"No, no! Stay where you are. I ain't sick. I'll be all right in
a minute. You--you scared me, creeping in that way. Sit down, sit
down."

He steadied himself with one hand on the table and with the other
reached to shut a drawer which had been open beside him. The
drawer was almost full of papers, and, lying upon those papers, was
a revolver.

CHAPTER XVI

Before he could close the drawer completely I caught his arm and
held it.

"George," I cried, "George, what is the matter? Tell me; you must
tell me."

He tried to pull his arm free. Finding that I would not let him do
this he gave up the attempt and, with a poor attempt at a laugh,
answered, "Matter? Why, nothing is the matter. I am tired and
nervous, same as I've told you I've been for the last two or three
months, and you scared me, tiptoeing in like a sneak thief, this
time of night."

"Time of night! It is but a little after nine. What is the matter
with you?"

"Nothing is the matter, I tell you. Let go of my arm, Ros. What
do you mean by holding on to me like this?"

"What do YOU mean, George? What does THAT mean?"

I pointed to the drawer. He looked and, with a sudden effort,
jerked his arm free and closed the drawer.

"That?" with a forced laugh. "Oh, that's nothing. It was late and
I was alone here, so--"

"I know better. George, you're frightening us all. Don't you
suppose we can see that something is wrong with you? I have seen
it ever since I came here to work. You are worrying your friends.
You worry me. Give us a chance to help you. Give ME a chance.
You owe me that. Tell me your trouble and I'll pull you out of it;
see if I don't."

My confidence was, of course, only pretence, but my earnestness had
some effect. He looked at me wistfully, and shook his head.

"Nobody can pull me out," he said. "You're a good fellow to want
to help, but you can't. There ain't any trouble. I'm just
nervous--"

"I know better. You're lying, George. Yes, you are; you're
lying."

"Humph! You're pretty plain spoken, Ros Paine. There ain't many
people I'd take that from."

"You'll take it from me, because you can't help it and because you
know it is true. Come, George; come. You have been a friend to
me; the only real friend I have had in years. I have been looking
for a chance to get even for what you have done for me. Maybe here
is the chance. Let me help you. I will."

He was wavering; I could see it. But again he shook his head.

"Nobody can help me," he said.

"George, for my sake--well, then, if not for my sake or your own,
then for Nellie's, give me a chance. You aren't treating her
right, George. You should think of her. You--"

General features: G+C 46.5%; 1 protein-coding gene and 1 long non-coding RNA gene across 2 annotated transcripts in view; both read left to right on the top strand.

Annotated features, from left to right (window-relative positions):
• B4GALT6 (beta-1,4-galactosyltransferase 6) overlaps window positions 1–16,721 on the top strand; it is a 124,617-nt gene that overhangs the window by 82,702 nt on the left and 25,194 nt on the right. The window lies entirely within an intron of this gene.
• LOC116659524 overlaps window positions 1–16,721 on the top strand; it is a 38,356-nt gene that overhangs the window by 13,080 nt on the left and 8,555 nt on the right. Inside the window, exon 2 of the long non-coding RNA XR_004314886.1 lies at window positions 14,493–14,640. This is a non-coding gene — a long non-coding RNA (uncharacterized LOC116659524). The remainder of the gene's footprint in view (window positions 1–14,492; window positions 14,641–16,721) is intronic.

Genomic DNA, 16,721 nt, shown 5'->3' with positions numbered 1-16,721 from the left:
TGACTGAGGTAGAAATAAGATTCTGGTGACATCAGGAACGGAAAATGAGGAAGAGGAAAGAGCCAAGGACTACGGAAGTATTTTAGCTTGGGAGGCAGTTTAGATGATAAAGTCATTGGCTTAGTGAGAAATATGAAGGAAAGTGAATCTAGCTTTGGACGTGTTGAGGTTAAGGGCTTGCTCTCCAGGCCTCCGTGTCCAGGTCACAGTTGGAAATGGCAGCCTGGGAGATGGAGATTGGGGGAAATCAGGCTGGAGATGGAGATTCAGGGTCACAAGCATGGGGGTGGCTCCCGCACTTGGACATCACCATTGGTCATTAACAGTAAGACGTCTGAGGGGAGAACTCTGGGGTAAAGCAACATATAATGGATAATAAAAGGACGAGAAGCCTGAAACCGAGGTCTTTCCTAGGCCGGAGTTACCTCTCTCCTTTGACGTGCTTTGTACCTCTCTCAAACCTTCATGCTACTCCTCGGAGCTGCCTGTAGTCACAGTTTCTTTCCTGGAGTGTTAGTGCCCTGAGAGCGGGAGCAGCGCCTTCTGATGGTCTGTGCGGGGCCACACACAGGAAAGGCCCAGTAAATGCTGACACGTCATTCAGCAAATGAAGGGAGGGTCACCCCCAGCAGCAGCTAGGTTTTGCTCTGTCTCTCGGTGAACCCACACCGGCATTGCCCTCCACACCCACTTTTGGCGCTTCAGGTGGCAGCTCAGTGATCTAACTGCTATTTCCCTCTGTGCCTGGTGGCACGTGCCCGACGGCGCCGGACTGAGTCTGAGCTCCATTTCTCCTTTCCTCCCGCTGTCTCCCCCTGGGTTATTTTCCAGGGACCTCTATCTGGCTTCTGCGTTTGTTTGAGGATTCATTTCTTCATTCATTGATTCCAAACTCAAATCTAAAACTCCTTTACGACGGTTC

"Stop! Damn you, Ros Paine! what right have you to--"

"The right of a friend, her friend and yours. You're frightening
the poor girl to death. She is beginning to be afraid you don't
care for her."

"I? I don't care for HER? I don't-- Oh, my God!"

To my utter amazement he began to laugh. And then, all at once,
his laughter ceased, he swayed, choked, and, suddenly collapsing in
the chair, dropped his head upon his arms on the table and sobbed,
sobs that shook him from head to heel.

For one strong, healthy, normal man to see another cry is a
disconcerting and uncomfortable experience. Masculine tears do not
flow easily and poor George, on the verge of hysterics, was a
pitiful and distressing spectacle. I was almost as completely
disorganized as he. I felt ashamed for him and ashamed of myself
for having seen him in such a condition. I wanted desperately to
help him and I did not know what to do, so beyond patting him on
the back and begging him repeatedly to brace up and not behave like
that, I did nothing. At last his sobs ceased and he was silent. I
had risen from my chair and now I stood there with a hand on his
shoulder; the ticking of the ancient eight-sided clock on the wall
sounded loud in the room.

Suddenly he sat up and threw off my hand.

"Well," he said, bitterly, "I'm a fine specimen of a man, ain't I.
Ain't you proud of me?"

"I am mighty sorry for you," I answered. "And I mean to help you."

"You can't."

"How do you know?"

"Because I do know, Ros," he turned and looked me straight in the
eye. "I am going to give you some good advice. Take it, for your
own sake. Clear out of here and leave me. Don't have anything
more to do with me. Clear out."

I did not move.

"Are you going to do as I tell you?" he demanded. "Mind, I'm
telling you this for your own good. Will you clear out and leave
me?"

I smiled. "Of course not," I answered.

"Don't be a fool. You can't afford to be my friend. Clear out and
leave me, do you hear?"

"I hear. Now, George, what is it?"

His fingers tapped the table. I could see he was making up his
mind.

"You want to know?" he said. "You won't be satisfied until you
do?"

"I have made that fairly plain, I hope. At least I've tried to."

His fist clenched and he struck the table.

"Then, by the Almighty, I'll tell you!" he cried, fiercely. "It'll
be all over the county in a week. You might as well know it now.
I'm a crook. I'm a thief. I've stolen money from this bank and I
can't pay it back because I haven't got it and can't get it. I'm a
crook, I tell you, and in a week or so it'll be the county jail for
mine. Unless--unless," with a significant glance at the drawer,
"something else happens to me in the meantime. There; now you